Students & Campus
14 June 2022

Africa Day: African Students Celebrate A Day of Remembrance and Vibrancy

Faith Nekoye Musumba, is a first-year master student in the Development Studies programme who hails from Kenya. She is specialising in Power and Conflict with a minor in Mobilities.

Here, she explores the perceptions and feelings of the African students at the Geneva Graduate Institute during Africa Day and the belief that in order to look at the future of Africa and her children, we have to remember its colonial past and influences as those discourses continue to shape the future trajectories of our current generation and the ones to follow.

On 25 May 2022, the Geneva Graduate Institute was graced with an array of vibrant colours and distinctive designs worn by African students. Not only were these students dressed to represent their own countries, but they also incorporated designs and patterns from other countries across Africa. Thus, from the boubous of Senegambia, dashikis of Ghana, vitenge of East Africa and Ndebele patterns of Southern Africa, the African continent was well represented.

Through the seemingly simple medium of clothing, African students highlighted several aspects of the continent. These include its beauty, diversity, complexity and unity. However, the acts of African students on this day served a wider purpose. 

Mobilised by the Afrique Student Association (ASA), African students sought to celebrate Africa Day. Since 1963, African countries have observed this day on an annual basis to commemorate the founding of the Organisation of African Unity (OAU), which was later transformed to the African Union (AU). Given its links to the OAU, Africa Day represents several of the values embedded in the organisation and the period in which it was established. 

Pan-Africanism is arguably the most important of these values. It refers to the belief that people of African descent have common interests and should therefore be unified.

Prior to the establishment of the OAU, Pan-Africanism was expressed through the Pan-African Congresses of the 1900s. These Congresses provided platforms for people of African descent to meet and discuss matters of common concern, the biggest of which were African liberation and decolonisation.

Thus, Pan-Africanism came hand-in-hand with the African struggle for self-determination. To many African leaders, Pan-Africanism was the only means by which the continent would be truly liberated. Yet, Pan-Africanism would not be fully achieved unless African nations were free. This belief is best exemplified by the words of the first president of Guinea, Sékou Touré:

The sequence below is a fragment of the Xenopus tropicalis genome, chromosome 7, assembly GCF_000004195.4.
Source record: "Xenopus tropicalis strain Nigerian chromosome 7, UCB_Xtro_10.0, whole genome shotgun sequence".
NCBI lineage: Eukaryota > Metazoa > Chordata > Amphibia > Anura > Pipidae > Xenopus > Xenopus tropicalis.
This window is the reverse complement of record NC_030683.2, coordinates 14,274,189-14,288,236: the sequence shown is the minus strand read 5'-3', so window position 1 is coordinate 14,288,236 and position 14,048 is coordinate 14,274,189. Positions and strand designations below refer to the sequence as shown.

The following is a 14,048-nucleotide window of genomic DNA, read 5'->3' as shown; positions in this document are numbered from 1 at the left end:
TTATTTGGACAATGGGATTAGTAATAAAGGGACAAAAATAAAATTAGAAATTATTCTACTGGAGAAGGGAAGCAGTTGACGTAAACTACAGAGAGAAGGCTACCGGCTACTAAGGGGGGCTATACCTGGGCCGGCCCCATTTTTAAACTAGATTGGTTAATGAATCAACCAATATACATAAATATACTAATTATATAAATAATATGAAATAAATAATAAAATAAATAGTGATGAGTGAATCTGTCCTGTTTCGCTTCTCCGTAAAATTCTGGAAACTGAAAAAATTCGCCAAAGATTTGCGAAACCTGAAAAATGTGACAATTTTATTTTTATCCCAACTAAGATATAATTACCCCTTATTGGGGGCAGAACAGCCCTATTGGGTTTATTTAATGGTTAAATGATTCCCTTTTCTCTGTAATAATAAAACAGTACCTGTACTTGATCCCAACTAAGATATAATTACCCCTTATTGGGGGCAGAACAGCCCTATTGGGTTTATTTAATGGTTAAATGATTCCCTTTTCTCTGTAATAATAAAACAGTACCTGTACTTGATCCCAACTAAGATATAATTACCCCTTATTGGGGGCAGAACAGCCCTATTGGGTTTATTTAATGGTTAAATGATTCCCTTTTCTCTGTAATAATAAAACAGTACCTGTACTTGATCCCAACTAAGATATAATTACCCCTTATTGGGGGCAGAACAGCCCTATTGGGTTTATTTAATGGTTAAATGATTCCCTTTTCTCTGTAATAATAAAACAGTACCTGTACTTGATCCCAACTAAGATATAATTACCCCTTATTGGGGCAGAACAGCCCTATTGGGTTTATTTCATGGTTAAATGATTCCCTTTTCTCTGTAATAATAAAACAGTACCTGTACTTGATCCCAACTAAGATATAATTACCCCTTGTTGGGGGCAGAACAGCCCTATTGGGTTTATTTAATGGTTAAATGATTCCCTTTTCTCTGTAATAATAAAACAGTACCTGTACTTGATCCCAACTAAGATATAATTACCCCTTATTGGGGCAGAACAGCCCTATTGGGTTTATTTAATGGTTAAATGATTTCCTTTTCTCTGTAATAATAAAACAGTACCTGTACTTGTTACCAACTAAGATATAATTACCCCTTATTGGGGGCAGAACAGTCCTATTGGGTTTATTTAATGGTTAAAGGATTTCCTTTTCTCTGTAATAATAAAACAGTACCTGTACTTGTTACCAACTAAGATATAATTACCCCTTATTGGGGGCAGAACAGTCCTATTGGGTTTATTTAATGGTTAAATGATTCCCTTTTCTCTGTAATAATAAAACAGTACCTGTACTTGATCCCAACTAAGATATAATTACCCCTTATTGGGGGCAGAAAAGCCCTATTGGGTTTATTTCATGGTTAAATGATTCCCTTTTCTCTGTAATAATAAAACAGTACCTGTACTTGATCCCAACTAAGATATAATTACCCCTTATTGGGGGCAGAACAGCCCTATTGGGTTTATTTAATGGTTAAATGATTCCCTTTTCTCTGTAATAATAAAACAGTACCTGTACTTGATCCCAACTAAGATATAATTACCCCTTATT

National independence is…what African unity is for each of our nations, and what soil fertility is for a tree. Indeed, none of our nations taken in isolation could validly represent Africa or completely rehabilitate its peoples.

Upon its establishment, the OAU became the embodiment of Pan-Africanism and its goal of decolonisation, and to many, it was successful at achieving this goal.

Indeed, by 1999, more than 50 African countries had become independent and the oppressive apartheid government of South Africa had fallen. However, many pointed to the enduring colonial structures and limited regional integration to highlight gaps in the OAU’s performance. Many also underscored the organisation’s limited action against conflict and the relatively low living standards afforded to Africans to highlight the need for improvement. Thus, the OAU was relaunched in 2002 as the AU, placing African peoples and their interests at its core. 

Since its establishment, the AU has accomplished many things,  including the adoption of the African Continental Free Trade Area (AfCTA) agreement and the development of an effective institutional design for promoting peace and security.

African countries have also made significant achievements through regional economic communities (RECs) and other multilateral efforts, bilateral collaborations as well as their own unilateral actions. However, African countries and institutions continue to face challenges, many of which are linked to the continent’s colonial history.

As time passes and the world changes, African countries and institutions are also faced with new challenges and opportunities. On Africa Day, Africans look back and appreciate these developments. We remember the continent’s difficult past and recognise its progress. We acknowledge the continent’s challenges while celebrating its victories. Furthermore, we look to the future with hope and determination, mapping out various possibilities for Africa. 

It is in the spirit of such reflection that African students closed the day by attending the “What Future for African Multilateralism?” panel discussion. This discussion was held at the Maison de la paix and was organised by the Global Governance Centre as well as the African Division of the Swiss Federal Department of Foreign Affairs.

The keynote speaker was former Minister of Foreign Affairs of Benin and former Permanent Representative of the AU to the United Nations Office in Geneva, Jean-Marie Ehouzou. In line with the tenets of Pan-Africanism, the discussion highlighted the need for African countries to work together in meeting the demands of recent global developments. 

Inspired by similar reflections, ASA is organising the Geneva Summit on Africa from 13-14 October 2022 with the main aim of bringing together various stakeholders from Africa and its diaspora. In doing so, the summit will act as a platform for the exchange of ideas, amplifying African voices and encouraging innovative strategies for Africa’s continued advancement.

We invite you to join us in this journey and support us by following our Instagram page. 

Learn more about the Geneva Summit on Africa.